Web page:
Jerry Falwell has done it again. Just like Jacob’s sons Simeon and Levi made him “stink among the inhabitants of the land” (Genesis 34:30), so Falwell has made Christians stink. Case in point – Falwell’s recent WorldNetDaily article in which he made an attempt, and a very feeble one, to justify, with Scripture, President Bush’s invasion of Iraq – an invasion which has resulted, and continues to result, in the senseless deaths of American servicemen. And if the article itself wasn’t bad enough, he had the audacity to entitle it: “God is pro-war.” As a Christian of the Independent Baptist persuasion (like Falwell), I am almost ashamed to identify myself as such. Although Falwell has been an embarrassment to Independent Baptists for years, his recent article is just too much to stomach.
Falwell is certainly correct when he says about war that “the Bible is not silent on the subject.” Yes, it is true that “just as there are numerous references to peace in the Bible, there are frequent references to God-ordained war.” And yes, it is true that Jesus is depicted in Revelation 19 as “bearing a u2018sharp sword’ and smiting nations, ruling them with u2018a rod of iron.'” And yes again, it is true that “the Song of Victory in Exodus 15 hails God as a God of war.” Furthermore, no one can deny that “God actually strengthened individuals for war, including Moses, Joshua, and many of the Old Testament judges who demonstrated great faith in battle.” And finally, it is true that “the Bible tells us war will be a reality until Christ returns. And when the time is right, Jesus will indeed come again, ending all wars.”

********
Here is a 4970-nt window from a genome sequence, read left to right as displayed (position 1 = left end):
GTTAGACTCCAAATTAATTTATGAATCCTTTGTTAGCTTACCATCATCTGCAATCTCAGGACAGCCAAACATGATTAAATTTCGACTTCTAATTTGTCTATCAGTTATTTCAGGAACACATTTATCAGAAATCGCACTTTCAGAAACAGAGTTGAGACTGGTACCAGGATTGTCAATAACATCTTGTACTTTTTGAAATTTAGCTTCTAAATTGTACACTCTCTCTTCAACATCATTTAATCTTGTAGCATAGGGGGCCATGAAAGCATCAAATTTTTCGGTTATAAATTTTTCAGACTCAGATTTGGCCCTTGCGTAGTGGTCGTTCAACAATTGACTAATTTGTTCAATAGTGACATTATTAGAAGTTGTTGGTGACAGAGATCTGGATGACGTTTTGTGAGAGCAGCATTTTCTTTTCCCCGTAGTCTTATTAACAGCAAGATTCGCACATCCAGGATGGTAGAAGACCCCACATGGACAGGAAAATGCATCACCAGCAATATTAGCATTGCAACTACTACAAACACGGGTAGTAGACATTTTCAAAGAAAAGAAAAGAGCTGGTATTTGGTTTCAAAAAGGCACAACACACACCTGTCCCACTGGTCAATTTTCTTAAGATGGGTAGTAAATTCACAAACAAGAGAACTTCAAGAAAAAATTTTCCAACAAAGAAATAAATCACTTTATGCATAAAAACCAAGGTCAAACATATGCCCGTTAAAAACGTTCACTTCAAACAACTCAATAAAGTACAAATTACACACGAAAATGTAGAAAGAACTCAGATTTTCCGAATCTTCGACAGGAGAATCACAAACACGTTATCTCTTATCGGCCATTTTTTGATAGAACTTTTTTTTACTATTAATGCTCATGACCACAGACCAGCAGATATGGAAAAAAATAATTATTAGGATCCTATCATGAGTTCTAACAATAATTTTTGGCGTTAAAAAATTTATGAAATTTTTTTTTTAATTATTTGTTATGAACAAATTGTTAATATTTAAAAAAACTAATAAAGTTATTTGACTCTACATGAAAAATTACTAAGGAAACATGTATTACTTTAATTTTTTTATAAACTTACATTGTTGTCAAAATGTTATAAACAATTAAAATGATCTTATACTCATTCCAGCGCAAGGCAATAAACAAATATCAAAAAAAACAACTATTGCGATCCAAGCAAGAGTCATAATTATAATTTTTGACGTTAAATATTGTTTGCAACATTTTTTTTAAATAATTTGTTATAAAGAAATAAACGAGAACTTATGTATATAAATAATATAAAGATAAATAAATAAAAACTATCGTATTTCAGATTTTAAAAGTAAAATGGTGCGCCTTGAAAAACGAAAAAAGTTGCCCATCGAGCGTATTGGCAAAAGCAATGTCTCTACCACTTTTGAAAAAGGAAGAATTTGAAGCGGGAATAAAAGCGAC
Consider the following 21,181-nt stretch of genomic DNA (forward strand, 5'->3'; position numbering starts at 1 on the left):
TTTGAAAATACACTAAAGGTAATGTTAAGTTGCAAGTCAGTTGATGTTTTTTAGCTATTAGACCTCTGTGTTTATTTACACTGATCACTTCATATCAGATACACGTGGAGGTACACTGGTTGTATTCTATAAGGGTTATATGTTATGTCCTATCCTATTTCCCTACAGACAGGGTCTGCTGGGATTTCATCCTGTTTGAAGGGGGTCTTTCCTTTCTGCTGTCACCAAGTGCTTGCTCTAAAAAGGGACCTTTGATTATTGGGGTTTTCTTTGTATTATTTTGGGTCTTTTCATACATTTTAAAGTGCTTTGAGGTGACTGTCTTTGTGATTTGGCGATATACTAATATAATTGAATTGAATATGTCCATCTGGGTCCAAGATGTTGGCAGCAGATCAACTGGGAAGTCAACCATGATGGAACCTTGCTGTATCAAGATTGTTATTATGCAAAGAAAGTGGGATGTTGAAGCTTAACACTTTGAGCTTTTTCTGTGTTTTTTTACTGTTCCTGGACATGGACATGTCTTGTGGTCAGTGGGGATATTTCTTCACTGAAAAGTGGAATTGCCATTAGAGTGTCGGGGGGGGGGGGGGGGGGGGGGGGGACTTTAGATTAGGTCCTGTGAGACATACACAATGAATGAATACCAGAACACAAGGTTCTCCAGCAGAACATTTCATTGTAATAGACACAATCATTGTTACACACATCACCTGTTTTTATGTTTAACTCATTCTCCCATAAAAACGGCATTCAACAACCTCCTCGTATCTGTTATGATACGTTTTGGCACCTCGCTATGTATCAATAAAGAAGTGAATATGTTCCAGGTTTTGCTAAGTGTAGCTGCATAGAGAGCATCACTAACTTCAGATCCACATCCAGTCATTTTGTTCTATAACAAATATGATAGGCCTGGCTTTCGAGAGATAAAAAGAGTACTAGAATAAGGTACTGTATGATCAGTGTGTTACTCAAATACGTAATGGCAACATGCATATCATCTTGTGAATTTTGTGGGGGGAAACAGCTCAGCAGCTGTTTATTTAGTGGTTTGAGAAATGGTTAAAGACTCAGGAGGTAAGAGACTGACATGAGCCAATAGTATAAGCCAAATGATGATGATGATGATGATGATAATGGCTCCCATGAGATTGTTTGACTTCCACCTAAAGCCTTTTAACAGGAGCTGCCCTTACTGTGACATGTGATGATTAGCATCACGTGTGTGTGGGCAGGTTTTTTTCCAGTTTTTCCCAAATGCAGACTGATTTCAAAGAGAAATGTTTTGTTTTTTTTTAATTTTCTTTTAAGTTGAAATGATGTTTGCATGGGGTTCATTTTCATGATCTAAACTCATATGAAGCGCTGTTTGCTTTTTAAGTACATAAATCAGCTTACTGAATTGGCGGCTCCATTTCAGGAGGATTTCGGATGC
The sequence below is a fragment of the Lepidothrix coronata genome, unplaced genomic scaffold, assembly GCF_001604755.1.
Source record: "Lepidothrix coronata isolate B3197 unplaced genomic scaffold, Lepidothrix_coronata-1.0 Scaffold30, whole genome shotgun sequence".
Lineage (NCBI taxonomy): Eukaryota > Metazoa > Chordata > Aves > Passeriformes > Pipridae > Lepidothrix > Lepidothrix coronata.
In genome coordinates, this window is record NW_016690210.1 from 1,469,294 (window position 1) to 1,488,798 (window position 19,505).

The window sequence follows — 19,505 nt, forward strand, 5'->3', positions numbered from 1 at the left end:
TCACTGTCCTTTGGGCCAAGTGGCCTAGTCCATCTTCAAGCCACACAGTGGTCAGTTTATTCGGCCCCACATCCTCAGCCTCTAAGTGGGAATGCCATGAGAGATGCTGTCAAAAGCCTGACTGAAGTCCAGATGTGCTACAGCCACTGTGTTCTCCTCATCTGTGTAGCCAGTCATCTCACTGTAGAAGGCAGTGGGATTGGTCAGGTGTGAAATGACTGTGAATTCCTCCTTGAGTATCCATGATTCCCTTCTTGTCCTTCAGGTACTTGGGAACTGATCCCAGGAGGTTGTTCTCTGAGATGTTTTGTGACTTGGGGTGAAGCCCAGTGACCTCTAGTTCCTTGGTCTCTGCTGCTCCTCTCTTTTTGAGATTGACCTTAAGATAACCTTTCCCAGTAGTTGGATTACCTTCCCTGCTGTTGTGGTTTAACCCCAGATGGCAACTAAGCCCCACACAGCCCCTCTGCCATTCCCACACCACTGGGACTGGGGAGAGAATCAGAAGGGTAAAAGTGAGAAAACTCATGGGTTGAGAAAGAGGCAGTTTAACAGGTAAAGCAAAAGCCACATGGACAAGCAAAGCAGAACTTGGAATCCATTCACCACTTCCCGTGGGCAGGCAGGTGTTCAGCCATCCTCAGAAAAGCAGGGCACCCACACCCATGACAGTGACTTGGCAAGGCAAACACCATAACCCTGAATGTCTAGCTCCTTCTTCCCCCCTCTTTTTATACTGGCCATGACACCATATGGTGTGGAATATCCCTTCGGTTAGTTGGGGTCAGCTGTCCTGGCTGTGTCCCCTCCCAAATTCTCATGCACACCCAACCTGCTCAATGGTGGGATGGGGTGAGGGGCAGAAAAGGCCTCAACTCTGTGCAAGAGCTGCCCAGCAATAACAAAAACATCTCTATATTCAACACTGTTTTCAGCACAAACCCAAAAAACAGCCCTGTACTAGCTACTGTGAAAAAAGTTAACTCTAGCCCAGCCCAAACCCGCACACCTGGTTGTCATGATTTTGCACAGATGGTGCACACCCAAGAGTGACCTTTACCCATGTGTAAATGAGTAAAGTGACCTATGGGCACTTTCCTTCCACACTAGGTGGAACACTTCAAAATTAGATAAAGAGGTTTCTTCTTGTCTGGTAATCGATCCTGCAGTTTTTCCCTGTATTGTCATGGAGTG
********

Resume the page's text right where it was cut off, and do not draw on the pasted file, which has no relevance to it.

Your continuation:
Falwell is also correct when he says about society that “we continue to live in violent times.” And yes, “America continues to face the horrible realities of our fallen world. Suicide bombings and terrorist actions are beamed live into our homes daily.”
The problem with Falwell’s article is not with these observations that anyone who read the Bible and watched the nightly news already knew. The problem with the article is the numerous distortions of Scripture and the truth that occur in it.
Falwell’s first distortion is the inappropriate use of that portion of Scripture that prefaces his article: “To every thing there is a season, and a time to every purpose under the heaven: A time to be born . . . , a time of war.” This implies that the present war in Iraq is just because, after all, there is “a time of war.” If the United States was invaded then it would certainly be “a time of war.” But it would be a morally justifiable defensive war against an aggressor. The war in Iraq is neither defensive nor against an aggressor.